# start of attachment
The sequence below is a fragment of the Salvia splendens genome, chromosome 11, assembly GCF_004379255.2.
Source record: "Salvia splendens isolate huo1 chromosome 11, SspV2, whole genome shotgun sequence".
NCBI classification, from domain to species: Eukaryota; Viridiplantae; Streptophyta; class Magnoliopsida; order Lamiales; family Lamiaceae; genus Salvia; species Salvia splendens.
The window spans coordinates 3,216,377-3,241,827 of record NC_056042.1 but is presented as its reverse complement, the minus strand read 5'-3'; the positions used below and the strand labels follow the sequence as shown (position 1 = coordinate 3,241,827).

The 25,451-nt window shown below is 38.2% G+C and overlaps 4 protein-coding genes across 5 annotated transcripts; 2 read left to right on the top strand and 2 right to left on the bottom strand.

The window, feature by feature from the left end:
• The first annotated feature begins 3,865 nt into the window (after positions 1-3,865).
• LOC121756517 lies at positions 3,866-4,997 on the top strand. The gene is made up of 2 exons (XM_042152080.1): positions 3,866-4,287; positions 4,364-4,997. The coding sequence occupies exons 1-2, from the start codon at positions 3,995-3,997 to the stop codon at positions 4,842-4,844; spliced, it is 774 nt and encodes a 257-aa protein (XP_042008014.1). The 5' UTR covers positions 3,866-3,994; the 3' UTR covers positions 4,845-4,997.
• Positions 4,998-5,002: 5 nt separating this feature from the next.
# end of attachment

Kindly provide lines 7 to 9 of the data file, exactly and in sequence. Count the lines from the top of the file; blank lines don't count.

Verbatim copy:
• The first annotated feature begins 3,865 nt into the window (after positions 1-3,865).
• LOC121756517 lies at positions 3,866-4,997 on the top strand. The gene is made up of 2 exons (XM_042152080.1): positions 3,866-4,287; positions 4,364-4,997. The coding sequence occupies exons 1-2, from the start codon at positions 3,995-3,997 to the stop codon at positions 4,842-4,844; spliced, it is 774 nt and encodes a 257-aa protein (XP_042008014.1). The 5' UTR covers positions 3,866-3,994; the 3' UTR covers positions 4,845-4,997.
• Positions 4,998-5,002: 5 nt separating this feature from the next.